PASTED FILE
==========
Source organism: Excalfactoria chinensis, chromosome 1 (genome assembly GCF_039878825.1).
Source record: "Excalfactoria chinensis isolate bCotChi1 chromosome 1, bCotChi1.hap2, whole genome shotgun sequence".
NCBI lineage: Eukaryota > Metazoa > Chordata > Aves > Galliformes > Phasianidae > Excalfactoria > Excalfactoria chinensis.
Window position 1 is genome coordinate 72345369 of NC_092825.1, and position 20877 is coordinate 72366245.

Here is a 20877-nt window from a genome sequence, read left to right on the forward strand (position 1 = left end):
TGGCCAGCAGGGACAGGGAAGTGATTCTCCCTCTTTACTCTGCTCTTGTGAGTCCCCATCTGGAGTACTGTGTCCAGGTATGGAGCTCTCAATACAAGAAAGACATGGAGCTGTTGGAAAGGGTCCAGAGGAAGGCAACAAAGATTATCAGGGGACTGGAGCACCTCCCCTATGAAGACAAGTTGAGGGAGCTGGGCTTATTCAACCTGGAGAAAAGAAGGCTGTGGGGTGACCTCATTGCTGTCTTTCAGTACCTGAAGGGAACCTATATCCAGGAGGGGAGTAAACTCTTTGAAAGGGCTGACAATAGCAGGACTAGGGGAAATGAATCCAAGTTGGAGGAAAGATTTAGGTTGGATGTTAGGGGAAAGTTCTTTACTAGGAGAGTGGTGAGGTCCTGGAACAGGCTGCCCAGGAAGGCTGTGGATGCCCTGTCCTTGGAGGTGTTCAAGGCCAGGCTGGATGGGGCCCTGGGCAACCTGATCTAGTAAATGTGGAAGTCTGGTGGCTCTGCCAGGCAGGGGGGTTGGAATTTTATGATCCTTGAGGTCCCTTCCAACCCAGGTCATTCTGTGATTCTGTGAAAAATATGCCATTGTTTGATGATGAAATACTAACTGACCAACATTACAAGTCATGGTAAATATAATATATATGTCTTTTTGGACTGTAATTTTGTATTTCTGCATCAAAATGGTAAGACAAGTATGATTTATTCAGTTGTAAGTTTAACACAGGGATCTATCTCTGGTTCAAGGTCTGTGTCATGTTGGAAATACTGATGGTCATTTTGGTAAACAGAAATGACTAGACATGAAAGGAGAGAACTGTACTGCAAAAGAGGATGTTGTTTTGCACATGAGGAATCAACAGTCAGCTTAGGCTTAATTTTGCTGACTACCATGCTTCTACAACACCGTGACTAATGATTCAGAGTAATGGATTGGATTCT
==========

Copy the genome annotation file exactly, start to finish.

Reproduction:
Source organism: Excalfactoria chinensis, chromosome 1 (genome assembly GCF_039878825.1).
Source record: "Excalfactoria chinensis isolate bCotChi1 chromosome 1, bCotChi1.hap2, whole genome shotgun sequence".
NCBI lineage: Eukaryota > Metazoa > Chordata > Aves > Galliformes > Phasianidae > Excalfactoria > Excalfactoria chinensis.
Window position 1 is genome coordinate 72345369 of NC_092825.1, and position 20877 is coordinate 72366245.

Here is a 20877-nt window from a genome sequence, read left to right on the forward strand (position 1 = left end):
TGGCCAGCAGGGACAGGGAAGTGATTCTCCCTCTTTACTCTGCTCTTGTGAGTCCCCATCTGGAGTACTGTGTCCAGGTATGGAGCTCTCAATACAAGAAAGACATGGAGCTGTTGGAAAGGGTCCAGAGGAAGGCAACAAAGATTATCAGGGGACTGGAGCACCTCCCCTATGAAGACAAGTTGAGGGAGCTGGGCTTATTCAACCTGGAGAAAAGAAGGCTGTGGGGTGACCTCATTGCTGTCTTTCAGTACCTGAAGGGAACCTATATCCAGGAGGGGAGTAAACTCTTTGAAAGGGCTGACAATAGCAGGACTAGGGGAAATGAATCCAAGTTGGAGGAAAGATTTAGGTTGGATGTTAGGGGAAAGTTCTTTACTAGGAGAGTGGTGAGGTCCTGGAACAGGCTGCCCAGGAAGGCTGTGGATGCCCTGTCCTTGGAGGTGTTCAAGGCCAGGCTGGATGGGGCCCTGGGCAACCTGATCTAGTAAATGTGGAAGTCTGGTGGCTCTGCCAGGCAGGGGGGTTGGAATTTTATGATCCTTGAGGTCCCTTCCAACCCAGGTCATTCTGTGATTCTGTGAAAAATATGCCATTGTTTGATGATGAAATACTAACTGACCAACATTACAAGTCATGGTAAATATAATATATATGTCTTTTTGGACTGTAATTTTGTATTTCTGCATCAAAATGGTAAGACAAGTATGATTTATTCAGTTGTAAGTTTAACACAGGGATCTATCTCTGGTTCAAGGTCTGTGTCATGTTGGAAATACTGATGGTCATTTTGGTAAACAGAAATGACTAGACATGAAAGGAGAGAACTGTACTGCAAAAGAGGATGTTGTTTTGCACATGAGGAATCAACAGTCAGCTTAGGCTTAATTTTGCTGACTACCATGCTTCTACAACACCGTGACTAATGATTCAGAGTAATGGATTGGATTCT